Theoretical insights into the hydrogen evolution reaction on the ni3n electrocatalyst

Russell W. Cross, Sachin R. Rondiya, Nelson Y. Dzade

Research output: Contribution to journalArticlepeer-review

8 Scopus citations


Ni-based catalysts are attractive alternatives to noble metal electrocatalysts for the hydrogen evolution reaction (HER). Herein, we present a dispersion-corrected density functional theory (DFT-D3) insight into HER activity on the (111), (110), (001), and (100) surfaces of metallic nickel nitride (Ni3N). A combination of water and hydrogen adsorption was used to model the electrode interactions within the water splitting cell. Surface energies were used to characterise the stabilities of the Ni3N surfaces, along with adsorption energies to determine preferable sites for adsorbate interactions. The surface stability order was found to be (111) < (100) < (001) < (110), with calculated surface energies of 2.10, 2.27, 2.37, and 2.38 Jm−2, respectively. Water adsorption was found to be exothermic at all surfaces, and most favourable on the (111) surface, with Eads = −0.79 eV, followed closely by the (100), (110), and (001) surfaces at −0.66, −0.65, and −0.56 eV, respectively. The water splitting reaction was investigated at each surface to determine the rate determining Volmer step and the activation energies (Ea) for alkaline HER, which has thus far not been studied in detail for Ni3N. The Ea values for water splitting on the Ni3N surfaces were predicted in the order (001) < (111) < (110) < (100), which were 0.17, 0.73, 1.11, and 1.60 eV, respectively, overall showing the (001) surface to be most active for the Volmer step of water dissociation. Active hydrogen adsorption sites are also presented for acidic HER, evaluated through the ΔGH descriptor. The (110) surface was.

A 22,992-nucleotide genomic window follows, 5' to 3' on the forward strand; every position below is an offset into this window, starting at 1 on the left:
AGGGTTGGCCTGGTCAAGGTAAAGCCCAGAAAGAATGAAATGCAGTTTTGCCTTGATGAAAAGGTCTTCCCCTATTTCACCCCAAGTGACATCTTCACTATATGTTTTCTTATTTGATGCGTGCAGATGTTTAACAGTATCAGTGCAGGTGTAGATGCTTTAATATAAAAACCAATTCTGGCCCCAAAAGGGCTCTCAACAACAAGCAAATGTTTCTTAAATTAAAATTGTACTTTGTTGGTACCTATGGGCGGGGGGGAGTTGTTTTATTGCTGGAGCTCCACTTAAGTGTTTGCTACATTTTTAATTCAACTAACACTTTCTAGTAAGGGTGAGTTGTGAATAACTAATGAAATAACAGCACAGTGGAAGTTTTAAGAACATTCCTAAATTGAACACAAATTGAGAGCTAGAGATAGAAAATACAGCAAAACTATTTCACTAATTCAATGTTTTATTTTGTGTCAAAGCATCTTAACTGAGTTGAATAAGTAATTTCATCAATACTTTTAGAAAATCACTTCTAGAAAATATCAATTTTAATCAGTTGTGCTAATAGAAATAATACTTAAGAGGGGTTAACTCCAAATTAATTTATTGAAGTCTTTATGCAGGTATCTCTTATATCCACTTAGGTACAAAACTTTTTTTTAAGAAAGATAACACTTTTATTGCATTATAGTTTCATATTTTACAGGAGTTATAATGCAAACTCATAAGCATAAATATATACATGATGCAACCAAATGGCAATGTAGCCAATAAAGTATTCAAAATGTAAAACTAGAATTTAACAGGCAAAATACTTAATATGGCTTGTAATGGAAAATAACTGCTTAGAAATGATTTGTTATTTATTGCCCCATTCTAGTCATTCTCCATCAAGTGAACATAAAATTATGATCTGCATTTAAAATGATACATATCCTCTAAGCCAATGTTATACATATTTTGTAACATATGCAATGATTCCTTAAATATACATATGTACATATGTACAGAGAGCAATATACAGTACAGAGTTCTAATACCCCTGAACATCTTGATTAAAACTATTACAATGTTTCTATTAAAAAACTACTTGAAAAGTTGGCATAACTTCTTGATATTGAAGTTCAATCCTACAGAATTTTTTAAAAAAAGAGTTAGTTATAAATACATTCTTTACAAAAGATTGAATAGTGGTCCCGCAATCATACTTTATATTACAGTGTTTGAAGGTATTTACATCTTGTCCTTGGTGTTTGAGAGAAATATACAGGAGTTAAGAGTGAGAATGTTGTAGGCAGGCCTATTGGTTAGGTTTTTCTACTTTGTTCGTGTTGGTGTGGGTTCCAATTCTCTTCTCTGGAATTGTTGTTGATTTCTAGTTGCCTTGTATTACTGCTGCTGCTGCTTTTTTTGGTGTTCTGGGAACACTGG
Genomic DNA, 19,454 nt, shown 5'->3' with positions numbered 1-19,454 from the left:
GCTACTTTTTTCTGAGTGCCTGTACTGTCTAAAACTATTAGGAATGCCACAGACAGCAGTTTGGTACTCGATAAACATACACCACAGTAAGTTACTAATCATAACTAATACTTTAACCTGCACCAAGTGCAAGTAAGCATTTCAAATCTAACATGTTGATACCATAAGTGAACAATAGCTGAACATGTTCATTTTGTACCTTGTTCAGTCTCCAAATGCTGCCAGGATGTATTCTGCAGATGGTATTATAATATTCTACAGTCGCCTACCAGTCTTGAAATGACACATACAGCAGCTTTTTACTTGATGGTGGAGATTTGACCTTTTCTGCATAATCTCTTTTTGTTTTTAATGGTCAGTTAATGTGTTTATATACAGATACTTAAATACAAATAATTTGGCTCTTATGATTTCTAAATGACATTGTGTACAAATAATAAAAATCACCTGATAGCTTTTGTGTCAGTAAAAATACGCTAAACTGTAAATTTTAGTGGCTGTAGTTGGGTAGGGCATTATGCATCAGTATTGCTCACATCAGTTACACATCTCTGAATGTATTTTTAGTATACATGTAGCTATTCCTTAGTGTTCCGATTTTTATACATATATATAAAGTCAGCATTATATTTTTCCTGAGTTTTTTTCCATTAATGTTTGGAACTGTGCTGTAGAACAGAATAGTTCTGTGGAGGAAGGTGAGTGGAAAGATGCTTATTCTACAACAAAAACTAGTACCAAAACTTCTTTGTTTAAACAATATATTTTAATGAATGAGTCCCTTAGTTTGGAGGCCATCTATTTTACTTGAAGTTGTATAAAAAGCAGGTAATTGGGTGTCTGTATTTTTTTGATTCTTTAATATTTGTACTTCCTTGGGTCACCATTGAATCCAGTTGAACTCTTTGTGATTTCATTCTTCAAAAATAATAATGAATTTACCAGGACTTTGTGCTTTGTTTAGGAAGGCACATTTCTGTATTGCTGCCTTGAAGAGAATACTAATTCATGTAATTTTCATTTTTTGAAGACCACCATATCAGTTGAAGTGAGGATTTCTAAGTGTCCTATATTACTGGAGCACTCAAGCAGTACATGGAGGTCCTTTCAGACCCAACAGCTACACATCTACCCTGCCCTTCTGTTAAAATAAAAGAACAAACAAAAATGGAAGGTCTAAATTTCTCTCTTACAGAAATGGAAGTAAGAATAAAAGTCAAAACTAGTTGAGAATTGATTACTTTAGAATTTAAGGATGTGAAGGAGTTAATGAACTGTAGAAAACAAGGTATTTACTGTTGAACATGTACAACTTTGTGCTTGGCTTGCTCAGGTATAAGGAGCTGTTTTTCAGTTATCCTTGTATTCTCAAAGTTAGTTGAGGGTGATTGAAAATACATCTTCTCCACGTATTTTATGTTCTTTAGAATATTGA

Original languageEnglish (US)
Article number716
Issue number6
StatePublished - Jun 2021

All Science Journal Classification (ASJC) codes

  • Catalysis
  • Physical and Theoretical Chemistry


Dive into the research topics of 'Theoretical insights into the hydrogen evolution reaction on the ni3n electrocatalyst'. Together they form a unique fingerprint.

Cite this